There are not many people who can say they have the federal government's permission to smoke marijuana -- seven, to be precise -- but Florida stockbroker Irv Rosenfeld is one of them. This weekend will mark the 22nd anniversary of Rosenfeld's acceptance into the Food and Drug Administration's (FDA) Investigational New Drug (IND) program.
Like most people living with the disease, Rosenfeld originally treated it with a raft of opioid pain relievers and muscle relaxants. Never a social marijuana user, Rosenfeld tried pot in college in an effort to win friends, but what he found was that it worked wonders for his pain.
"I moved to Miami to go to college and moved into a complex with lots of students," Rosenfeld told DRCNet. "They always wanted to drink wine and smoke pot, but I always said no. I realized I wasn't making any friends and gave in to peer pressure and starting trying it. I smoked it and didn't notice anything, but about the tenth time I tried it, I noticed that I had been sitting and playing chess for half an hour. That was the first time in years I had been able to maintain a position for that long."
Somewhat skeptical of what he had experienced, Rosenfeld asked his doctor if there was any medical benefit. Like most medical professionals, Rosenfeld's doctor had no idea, but encouraged Rosenfeld, who comes from a medical family, to research it himself. From that point, Rosenfeld embarked on the years-long journey that eventually led to his becoming an official US government medical marijuana patient.
It wasn't an easy road, said Rosenfeld. "I found that prior to 1937, marijuana had a long history of medicinal use in the United States and, through trial and error, I found that it really was marijuana and not something else that was working for me. I wanted to be sure; after all, you don't want to believe an illegal drug is helping you. I called my doctor and said I wanted a prescription," the Florida stockbroker related. "He said he couldn't do that because it was illegal and I would have to win permission from the federal government."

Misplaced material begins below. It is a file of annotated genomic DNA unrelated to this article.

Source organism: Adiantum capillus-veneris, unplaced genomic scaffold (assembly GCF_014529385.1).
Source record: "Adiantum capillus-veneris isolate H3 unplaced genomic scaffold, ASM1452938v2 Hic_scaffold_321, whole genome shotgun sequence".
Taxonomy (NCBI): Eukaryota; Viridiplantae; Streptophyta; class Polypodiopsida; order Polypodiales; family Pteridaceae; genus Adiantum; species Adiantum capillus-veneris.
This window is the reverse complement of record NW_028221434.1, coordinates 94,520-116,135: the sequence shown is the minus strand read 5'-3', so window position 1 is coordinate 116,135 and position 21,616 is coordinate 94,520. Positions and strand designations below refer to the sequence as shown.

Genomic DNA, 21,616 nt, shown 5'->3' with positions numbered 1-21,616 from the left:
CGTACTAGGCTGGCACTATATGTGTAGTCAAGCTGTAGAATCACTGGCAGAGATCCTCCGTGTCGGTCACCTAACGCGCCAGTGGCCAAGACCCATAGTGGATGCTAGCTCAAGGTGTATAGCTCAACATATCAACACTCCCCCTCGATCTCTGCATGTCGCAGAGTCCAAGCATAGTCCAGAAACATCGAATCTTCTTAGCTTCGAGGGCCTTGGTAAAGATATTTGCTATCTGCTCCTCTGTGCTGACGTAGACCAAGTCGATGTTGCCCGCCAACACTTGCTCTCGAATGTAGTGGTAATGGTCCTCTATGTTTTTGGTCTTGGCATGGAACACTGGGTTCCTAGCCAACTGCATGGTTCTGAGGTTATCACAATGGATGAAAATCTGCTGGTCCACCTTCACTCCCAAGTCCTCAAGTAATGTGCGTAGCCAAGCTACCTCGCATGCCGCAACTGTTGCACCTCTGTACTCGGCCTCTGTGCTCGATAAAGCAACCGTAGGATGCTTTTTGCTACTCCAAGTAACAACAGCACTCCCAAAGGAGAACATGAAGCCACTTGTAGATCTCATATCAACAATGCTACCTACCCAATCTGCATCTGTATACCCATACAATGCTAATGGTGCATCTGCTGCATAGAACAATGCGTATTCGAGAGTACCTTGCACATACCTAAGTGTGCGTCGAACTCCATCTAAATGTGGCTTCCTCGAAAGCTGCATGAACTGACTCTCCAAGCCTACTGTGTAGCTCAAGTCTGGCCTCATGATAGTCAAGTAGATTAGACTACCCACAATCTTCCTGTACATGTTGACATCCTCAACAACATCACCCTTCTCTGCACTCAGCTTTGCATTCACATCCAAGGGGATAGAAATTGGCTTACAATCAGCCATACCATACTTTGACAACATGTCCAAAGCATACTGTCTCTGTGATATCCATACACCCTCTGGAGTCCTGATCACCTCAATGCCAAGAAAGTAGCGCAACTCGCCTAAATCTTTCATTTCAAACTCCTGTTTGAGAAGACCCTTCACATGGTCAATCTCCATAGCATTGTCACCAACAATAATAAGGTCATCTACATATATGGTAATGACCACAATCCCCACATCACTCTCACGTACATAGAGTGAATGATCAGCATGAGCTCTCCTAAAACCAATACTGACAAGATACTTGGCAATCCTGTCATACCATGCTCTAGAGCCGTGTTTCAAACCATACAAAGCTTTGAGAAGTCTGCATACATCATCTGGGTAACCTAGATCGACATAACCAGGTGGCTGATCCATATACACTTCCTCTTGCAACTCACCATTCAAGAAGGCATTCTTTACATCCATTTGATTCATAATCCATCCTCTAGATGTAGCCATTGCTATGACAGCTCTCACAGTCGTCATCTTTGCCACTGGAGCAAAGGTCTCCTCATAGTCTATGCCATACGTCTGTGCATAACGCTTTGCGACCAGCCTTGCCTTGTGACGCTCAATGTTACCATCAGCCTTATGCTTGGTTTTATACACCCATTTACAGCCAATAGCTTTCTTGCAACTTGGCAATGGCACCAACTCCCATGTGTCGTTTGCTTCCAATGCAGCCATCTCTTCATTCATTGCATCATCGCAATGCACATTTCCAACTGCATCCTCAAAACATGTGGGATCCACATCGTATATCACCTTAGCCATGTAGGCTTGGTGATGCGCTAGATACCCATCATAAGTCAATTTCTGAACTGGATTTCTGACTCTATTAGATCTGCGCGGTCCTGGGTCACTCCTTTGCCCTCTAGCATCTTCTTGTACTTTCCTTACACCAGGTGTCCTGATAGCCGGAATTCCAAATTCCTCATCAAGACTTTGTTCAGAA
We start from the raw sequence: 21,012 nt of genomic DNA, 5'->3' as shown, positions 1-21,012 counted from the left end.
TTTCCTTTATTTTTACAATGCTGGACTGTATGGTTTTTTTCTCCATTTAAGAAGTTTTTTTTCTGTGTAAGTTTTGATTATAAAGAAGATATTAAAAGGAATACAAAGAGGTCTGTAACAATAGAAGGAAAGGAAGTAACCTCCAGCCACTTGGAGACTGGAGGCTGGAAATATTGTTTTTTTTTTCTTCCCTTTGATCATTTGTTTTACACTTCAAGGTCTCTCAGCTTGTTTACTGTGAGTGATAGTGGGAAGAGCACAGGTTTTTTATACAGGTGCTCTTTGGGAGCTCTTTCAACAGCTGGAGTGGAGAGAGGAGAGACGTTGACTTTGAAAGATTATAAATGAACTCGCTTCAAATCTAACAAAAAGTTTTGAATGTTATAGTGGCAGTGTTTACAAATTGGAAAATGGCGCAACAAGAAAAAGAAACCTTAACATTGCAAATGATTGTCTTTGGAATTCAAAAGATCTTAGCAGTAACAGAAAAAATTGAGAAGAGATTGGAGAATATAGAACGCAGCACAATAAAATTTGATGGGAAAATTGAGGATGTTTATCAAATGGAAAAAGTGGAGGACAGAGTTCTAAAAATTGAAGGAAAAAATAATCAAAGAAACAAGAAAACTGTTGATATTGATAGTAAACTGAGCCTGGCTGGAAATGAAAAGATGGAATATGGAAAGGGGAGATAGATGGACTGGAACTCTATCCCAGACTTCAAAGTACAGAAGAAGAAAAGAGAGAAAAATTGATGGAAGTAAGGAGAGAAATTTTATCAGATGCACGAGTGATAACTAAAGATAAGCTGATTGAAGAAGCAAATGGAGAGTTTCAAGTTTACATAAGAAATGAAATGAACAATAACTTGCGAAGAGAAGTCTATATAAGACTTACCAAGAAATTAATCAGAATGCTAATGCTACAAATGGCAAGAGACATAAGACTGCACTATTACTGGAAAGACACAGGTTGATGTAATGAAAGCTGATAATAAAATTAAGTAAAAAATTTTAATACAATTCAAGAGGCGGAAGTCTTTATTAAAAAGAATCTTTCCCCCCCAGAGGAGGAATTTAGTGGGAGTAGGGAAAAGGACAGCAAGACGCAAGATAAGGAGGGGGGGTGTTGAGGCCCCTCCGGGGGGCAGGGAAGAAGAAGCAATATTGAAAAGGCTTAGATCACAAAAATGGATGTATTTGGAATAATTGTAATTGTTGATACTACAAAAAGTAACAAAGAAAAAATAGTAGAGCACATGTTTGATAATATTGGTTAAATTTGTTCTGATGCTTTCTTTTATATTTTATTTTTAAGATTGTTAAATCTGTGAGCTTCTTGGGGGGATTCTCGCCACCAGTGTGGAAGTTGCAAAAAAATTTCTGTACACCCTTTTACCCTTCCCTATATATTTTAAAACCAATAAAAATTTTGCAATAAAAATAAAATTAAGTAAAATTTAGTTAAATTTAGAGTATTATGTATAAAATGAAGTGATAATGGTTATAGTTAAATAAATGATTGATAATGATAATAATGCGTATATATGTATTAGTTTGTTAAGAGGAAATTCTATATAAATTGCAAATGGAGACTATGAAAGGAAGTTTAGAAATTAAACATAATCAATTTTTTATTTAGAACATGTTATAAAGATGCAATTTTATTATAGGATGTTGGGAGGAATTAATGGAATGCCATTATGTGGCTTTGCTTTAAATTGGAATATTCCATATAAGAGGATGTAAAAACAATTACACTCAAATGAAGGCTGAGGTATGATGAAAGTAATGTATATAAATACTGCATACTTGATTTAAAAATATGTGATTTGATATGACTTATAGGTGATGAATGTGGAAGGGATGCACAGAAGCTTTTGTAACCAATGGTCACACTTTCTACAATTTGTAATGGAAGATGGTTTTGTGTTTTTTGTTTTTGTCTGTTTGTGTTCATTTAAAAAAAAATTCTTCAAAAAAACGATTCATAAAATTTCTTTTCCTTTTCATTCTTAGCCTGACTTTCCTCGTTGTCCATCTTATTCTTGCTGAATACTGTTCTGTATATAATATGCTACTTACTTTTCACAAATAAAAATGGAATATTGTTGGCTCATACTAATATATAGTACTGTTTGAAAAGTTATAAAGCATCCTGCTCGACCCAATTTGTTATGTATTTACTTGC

Rosenfeld quit college and devoted himself full-time to getting federal approval for using medical marijuana. "It took me 10 years to get accepted," he said. "For the first five years, I wrote up my own scientific projects, but the FDA stonewalled me. But then I met Bob Randall, the first federally approved medical marijuana patient, and he convinced me to keep at it. We got the University of Virginia law school and medical school behind the effort, and after the law school threatened to sue the FDA, they gave me a 15-minute hearing."
Rosenfeld went in with no illusions that he would win FDA approval, but he was in for a surprise. "We were taping everything because we figured they would turn me down and we would go to court and sue. I gave my speech, I told them about how when I smoked marijuana it enhanced the effects of my opioid pain-reliever, and when I mentioned that, a visiting Venezuelan oncologist got up and said if marijuana might enhance the efficacy of opioids, that should be studied. At that point, everything changed. You could feel it in the room, you could see it on people's faces. My program was approved."